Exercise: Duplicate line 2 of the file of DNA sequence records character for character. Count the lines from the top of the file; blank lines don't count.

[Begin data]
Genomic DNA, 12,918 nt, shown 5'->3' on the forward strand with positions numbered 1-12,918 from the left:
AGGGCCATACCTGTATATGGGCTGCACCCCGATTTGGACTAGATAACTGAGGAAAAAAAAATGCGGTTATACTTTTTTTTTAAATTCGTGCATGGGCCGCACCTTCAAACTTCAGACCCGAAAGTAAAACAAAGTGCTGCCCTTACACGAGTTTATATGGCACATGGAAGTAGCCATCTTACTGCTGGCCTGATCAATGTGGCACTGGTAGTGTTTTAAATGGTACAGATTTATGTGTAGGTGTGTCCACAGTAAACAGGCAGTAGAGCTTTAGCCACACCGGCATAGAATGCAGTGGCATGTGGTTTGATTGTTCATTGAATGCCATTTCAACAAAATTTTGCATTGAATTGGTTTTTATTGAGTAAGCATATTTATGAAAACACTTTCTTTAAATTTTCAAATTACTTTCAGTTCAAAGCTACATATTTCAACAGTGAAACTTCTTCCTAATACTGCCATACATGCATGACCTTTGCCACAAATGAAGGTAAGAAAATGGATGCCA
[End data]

AGGGCCATACCTGTATATGGGCTGCACCCCGATTTGGACTAGATAACTGAGGAAAAAAAAATGCGGTTATACTTTTTTTTTAAATTCGTGCATGGGCCGCACCTTCAAACTTCAGACCCGAAAGTAAAACAAAGTGCTGCCCTTACACGAGTTTATATGGCACATGGAAGTAGCCATCTTACTGCTGGCCTGATCAATGTGGCACTGGTAGTGTTTTAAATGGTACAGATTTATGTGTAGGTGTGTCCACAGTAAACAGGCAGTAGAGCTTTAGCCACACCGGCATAGAATGCAGTGGCATGTGGTTTGATTGTTCATTGAATGCCATTTCAACAAAATTTTGCATTGAATTGGTTTTTATTGAGTAAGCATATTTATGAAAACACTTTCTTTAAATTTTCAAATTACTTTCAGTTCAAAGCTACATATTTCAACAGTGAAACTTCTTCCTAATACTGCCATACATGCATGACCTTTGCCACAAATGAAGGTAAGAAAATGGATGCCA